If selected, the downlink element DIVERTING TO [position] VIA [route clearance] is added to the emergency message. If entered by the pilot, ie. if the destination is other than flight planned, then the [route clearance] variable is likely to be DCT (direct) until otherwise advised.

If the pilot's altitude bug is set to a level that is below a tolerance from the current level (150 feet), the downlink element DESCENDING TO [level] is automatically added to the emergency message.

SOB relates to the fuel remaining and the Souls On Board the aircraft. Both values are "known" by the FMS at any one time. The downlink element [remaining fuel] OF FUEL REMAINING AND [remaining souls] ON BOARD is automatically added to the emergency message.

Downlink messages require that the pilot verifies the report on the VERIFY page prior to sending.

The verify page also provides the pilot with access to free text elements. In the case of an emergency message, the free text element automatically has an "urgency" delivery attribute. This is the only time that the pilot has access to the urgency free text attribute.

 

Display Issues

There are a number of display issues across the various FANS-1/A equipped aircraft. As the system has evolved and new models have utilised larger displays in the cockpit, there are a number of differences between how information is displayed to the flight crew between "large-display" and "small-display" cockpits. Models such as the B777, B787 and B748 have the large displays, while models such as the B737, B747-400, and B757/767 have the small displays. Of particular interest is the display of pre-departure clearances and route clearances.

In the small-display models a single-element route clearance message (UL#80) displays only the words CLEARED ROUTE CLEARANCE. To see the actual components the flight crew either has to print the message, or to load the message into the FMC. There have been occasions where flight crew have believed that this message meant "cleared as per flight planned" and have taken no action as intended by ATC. Printing the clearance can be problematic for two reasons: a) the carriage of a printer is not mandatory, and b) the printer has a lower level of certification and there is no guarantee that a printed message will be exactly the same as the clearance displayed. The large-display models display the full contents of the clearance message, generally over multiple pages.

While route clearances are an issue if the crew has not been properly trained, there is usually no issue as the components of the clearance generally load correctly. However, there has been an issue identified during some testing by the RTCA/EUROCAE SC214/WG78 working group related to the display of the predeparture clearance.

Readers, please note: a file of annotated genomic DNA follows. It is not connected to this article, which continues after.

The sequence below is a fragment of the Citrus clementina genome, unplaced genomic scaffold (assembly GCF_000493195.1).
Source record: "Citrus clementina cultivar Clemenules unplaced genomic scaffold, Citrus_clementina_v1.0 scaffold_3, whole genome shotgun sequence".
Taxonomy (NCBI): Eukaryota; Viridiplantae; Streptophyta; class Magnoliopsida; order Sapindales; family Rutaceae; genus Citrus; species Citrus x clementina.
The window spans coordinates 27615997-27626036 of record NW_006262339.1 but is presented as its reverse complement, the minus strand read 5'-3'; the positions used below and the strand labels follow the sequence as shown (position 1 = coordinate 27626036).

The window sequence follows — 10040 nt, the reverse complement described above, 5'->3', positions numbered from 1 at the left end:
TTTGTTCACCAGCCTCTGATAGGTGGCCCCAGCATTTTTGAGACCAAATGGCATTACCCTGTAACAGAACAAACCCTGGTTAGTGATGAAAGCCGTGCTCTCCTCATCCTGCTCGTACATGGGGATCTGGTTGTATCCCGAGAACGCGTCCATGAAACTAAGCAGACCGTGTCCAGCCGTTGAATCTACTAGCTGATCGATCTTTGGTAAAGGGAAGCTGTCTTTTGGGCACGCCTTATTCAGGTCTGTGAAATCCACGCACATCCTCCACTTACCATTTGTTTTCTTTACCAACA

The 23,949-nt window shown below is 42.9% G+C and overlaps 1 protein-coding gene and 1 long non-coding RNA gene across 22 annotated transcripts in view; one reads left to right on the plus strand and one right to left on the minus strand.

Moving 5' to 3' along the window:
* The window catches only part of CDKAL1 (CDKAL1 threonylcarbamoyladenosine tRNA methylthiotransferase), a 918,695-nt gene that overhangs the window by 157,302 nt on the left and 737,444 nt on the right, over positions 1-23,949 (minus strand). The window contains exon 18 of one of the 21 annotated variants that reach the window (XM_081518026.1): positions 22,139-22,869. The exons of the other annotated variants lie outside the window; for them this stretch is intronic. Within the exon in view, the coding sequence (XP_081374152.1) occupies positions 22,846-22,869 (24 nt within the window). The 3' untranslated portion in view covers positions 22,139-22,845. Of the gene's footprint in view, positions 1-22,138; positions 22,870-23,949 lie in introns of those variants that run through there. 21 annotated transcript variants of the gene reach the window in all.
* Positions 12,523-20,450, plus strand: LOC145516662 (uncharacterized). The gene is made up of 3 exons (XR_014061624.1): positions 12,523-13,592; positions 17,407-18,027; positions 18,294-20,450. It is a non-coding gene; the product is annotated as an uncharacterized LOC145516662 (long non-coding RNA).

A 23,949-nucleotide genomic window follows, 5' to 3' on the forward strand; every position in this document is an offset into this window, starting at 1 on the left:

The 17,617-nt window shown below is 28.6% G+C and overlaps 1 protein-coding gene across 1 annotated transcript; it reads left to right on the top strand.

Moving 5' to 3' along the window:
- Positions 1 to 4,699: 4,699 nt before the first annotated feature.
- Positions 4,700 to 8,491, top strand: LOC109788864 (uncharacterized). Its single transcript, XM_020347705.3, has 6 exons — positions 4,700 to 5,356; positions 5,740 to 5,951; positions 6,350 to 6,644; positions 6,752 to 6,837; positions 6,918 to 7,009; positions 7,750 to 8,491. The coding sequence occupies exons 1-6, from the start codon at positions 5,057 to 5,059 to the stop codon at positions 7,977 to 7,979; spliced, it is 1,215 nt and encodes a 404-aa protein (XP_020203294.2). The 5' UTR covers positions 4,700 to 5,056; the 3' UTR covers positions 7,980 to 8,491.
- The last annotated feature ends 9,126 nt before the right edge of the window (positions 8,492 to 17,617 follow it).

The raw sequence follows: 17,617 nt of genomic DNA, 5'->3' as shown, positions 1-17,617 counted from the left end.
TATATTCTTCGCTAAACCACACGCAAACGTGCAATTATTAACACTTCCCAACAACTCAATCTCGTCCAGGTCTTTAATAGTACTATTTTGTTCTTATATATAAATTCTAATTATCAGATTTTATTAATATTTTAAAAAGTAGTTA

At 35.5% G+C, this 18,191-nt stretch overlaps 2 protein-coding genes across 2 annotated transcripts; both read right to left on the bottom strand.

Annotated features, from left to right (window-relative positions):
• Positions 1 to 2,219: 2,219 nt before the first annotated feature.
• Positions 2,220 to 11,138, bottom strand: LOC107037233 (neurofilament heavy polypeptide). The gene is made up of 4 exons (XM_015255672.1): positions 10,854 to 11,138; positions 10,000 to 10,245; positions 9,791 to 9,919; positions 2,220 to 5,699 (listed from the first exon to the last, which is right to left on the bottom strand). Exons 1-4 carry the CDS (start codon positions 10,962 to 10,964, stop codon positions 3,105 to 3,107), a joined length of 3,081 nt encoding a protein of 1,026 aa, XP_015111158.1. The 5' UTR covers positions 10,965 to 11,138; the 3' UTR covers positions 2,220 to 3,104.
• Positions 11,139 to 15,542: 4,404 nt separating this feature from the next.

The predeparture clearance (UL#73) (PDC) contains additional information fields that are not part of the actual route clearance, such as the SSR code, the airborne frequency, and an altitude restriction. In the small-display models a single-element predeparture uplink displays simply displays as PREDEPARTURE CLEARANCE. However, there is now a difference at this point with the other route clearance elements for the Boeing small-display models. To see the fields contained in the PDC message the flight crew must print the message, but once again, the carriage of a printer is not mandatory. The other option is to load the clearance into the FMC, but as the additional fields (SSR, Frequency, and Altitude Restriction) are not clearance fields, on loading, these fields are erased and discarded and not displayed to the flight crew. The Boeing large-display models display the full contents of the clearance (including the extra fields) across multiple pages (see the graphic below). However, Airbus models do not load the PDC message.

One mitigation proposed is to extract the additional fields in the ground system and add them as additional message elements. In this case, the flight crew in the small-display models will see the PDC message and the additional information displayed on receipt of the message, but flight crew in large-display models will see the information twice, once as fields within the PDC message and again as additional elements. The only way to really resolve this issue is for the ground system to have some additional intelligence and to know when to add the additional information (small-display) models and when to leave it out. But with FANS equippage spreading to othe airframe manufacturers, such as Gulfstream, it becomes a complex task to track all capable models and their individual idiosyncracies, when they are all effectively complying with the same standards. It is an onerous task and one that the ground system manuafacturers should not have to carry.

The graphics below show a single PDC element message on a small display, a PDC element plus two additional elements on a small display, and a single PDC element across two pages of a large display.

                                                                                           Small display - single PDC element

 

                                                                        Small display - PDC element and two additional elements

 

                                                                              Large display - single PDC element - page 1 of 2 

 

                                                                               Large display - single PDC element - page 2 of 2

 

ATC Data Link News Copyright © 1999, Craig. J. Roberts - Page last modified: March 8, 2012